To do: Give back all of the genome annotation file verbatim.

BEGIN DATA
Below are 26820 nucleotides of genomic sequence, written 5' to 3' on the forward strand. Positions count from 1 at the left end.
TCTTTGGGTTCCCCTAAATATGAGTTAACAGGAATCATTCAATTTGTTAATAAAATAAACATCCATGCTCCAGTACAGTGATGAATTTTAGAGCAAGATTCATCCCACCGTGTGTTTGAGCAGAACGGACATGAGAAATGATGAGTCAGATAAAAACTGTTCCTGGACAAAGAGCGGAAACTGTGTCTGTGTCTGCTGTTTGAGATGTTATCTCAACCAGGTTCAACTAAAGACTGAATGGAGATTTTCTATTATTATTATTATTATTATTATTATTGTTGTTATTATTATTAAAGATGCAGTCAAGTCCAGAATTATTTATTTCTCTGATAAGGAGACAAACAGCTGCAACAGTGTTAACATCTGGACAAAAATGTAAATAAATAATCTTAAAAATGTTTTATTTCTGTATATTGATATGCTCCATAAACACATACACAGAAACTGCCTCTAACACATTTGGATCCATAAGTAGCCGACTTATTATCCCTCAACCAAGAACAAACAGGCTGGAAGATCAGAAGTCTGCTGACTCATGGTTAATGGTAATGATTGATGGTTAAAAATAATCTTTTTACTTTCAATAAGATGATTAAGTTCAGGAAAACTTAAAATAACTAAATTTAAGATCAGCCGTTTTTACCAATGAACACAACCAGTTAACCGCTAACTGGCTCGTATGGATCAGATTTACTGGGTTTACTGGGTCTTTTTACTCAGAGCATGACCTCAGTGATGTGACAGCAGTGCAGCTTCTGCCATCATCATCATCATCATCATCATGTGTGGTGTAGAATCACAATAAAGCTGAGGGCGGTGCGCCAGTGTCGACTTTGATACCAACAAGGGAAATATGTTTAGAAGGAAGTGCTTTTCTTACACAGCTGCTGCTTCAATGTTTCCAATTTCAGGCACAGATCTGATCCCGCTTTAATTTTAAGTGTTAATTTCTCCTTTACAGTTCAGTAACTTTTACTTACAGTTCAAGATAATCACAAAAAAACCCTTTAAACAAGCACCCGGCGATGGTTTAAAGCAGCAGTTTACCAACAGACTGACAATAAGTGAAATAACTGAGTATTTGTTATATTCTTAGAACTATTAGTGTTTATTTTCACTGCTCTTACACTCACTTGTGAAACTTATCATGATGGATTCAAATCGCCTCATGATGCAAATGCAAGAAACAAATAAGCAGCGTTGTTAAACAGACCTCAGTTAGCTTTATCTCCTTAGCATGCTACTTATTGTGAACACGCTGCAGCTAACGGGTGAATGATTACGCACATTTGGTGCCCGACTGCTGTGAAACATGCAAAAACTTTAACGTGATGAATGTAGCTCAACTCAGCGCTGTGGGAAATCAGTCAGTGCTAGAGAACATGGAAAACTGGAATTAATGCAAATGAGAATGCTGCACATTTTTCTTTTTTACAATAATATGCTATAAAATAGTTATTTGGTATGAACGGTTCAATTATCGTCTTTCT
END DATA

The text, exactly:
Below are 26820 nucleotides of genomic sequence, written 5' to 3' on the forward strand. Positions count from 1 at the left end.
TCTTTGGGTTCCCCTAAATATGAGTTAACAGGAATCATTCAATTTGTTAATAAAATAAACATCCATGCTCCAGTACAGTGATGAATTTTAGAGCAAGATTCATCCCACCGTGTGTTTGAGCAGAACGGACATGAGAAATGATGAGTCAGATAAAAACTGTTCCTGGACAAAGAGCGGAAACTGTGTCTGTGTCTGCTGTTTGAGATGTTATCTCAACCAGGTTCAACTAAAGACTGAATGGAGATTTTCTATTATTATTATTATTATTATTATTATTGTTGTTATTATTATTAAAGATGCAGTCAAGTCCAGAATTATTTATTTCTCTGATAAGGAGACAAACAGCTGCAACAGTGTTAACATCTGGACAAAAATGTAAATAAATAATCTTAAAAATGTTTTATTTCTGTATATTGATATGCTCCATAAACACATACACAGAAACTGCCTCTAACACATTTGGATCCATAAGTAGCCGACTTATTATCCCTCAACCAAGAACAAACAGGCTGGAAGATCAGAAGTCTGCTGACTCATGGTTAATGGTAATGATTGATGGTTAAAAATAATCTTTTTACTTTCAATAAGATGATTAAGTTCAGGAAAACTTAAAATAACTAAATTTAAGATCAGCCGTTTTTACCAATGAACACAACCAGTTAACCGCTAACTGGCTCGTATGGATCAGATTTACTGGGTTTACTGGGTCTTTTTACTCAGAGCATGACCTCAGTGATGTGACAGCAGTGCAGCTTCTGCCATCATCATCATCATCATCATCATGTGTGGTGTAGAATCACAATAAAGCTGAGGGCGGTGCGCCAGTGTCGACTTTGATACCAACAAGGGAAATATGTTTAGAAGGAAGTGCTTTTCTTACACAGCTGCTGCTTCAATGTTTCCAATTTCAGGCACAGATCTGATCCCGCTTTAATTTTAAGTGTTAATTTCTCCTTTACAGTTCAGTAACTTTTACTTACAGTTCAAGATAATCACAAAAAAACCCTTTAAACAAGCACCCGGCGATGGTTTAAAGCAGCAGTTTACCAACAGACTGACAATAAGTGAAATAACTGAGTATTTGTTATATTCTTAGAACTATTAGTGTTTATTTTCACTGCTCTTACACTCACTTGTGAAACTTATCATGATGGATTCAAATCGCCTCATGATGCAAATGCAAGAAACAAATAAGCAGCGTTGTTAAACAGACCTCAGTTAGCTTTATCTCCTTAGCATGCTACTTATTGTGAACACGCTGCAGCTAACGGGTGAATGATTACGCACATTTGGTGCCCGACTGCTGTGAAACATGCAAAAACTTTAACGTGATGAATGTAGCTCAACTCAGCGCTGTGGGAAATCAGTCAGTGCTAGAGAACATGGAAAACTGGAATTAATGCAAATGAGAATGCTGCACATTTTTCTTTTTTACAATAATATGCTATAAAATAGTTATTTGGTATGAACGGTTCAATTATCGTCTTTCT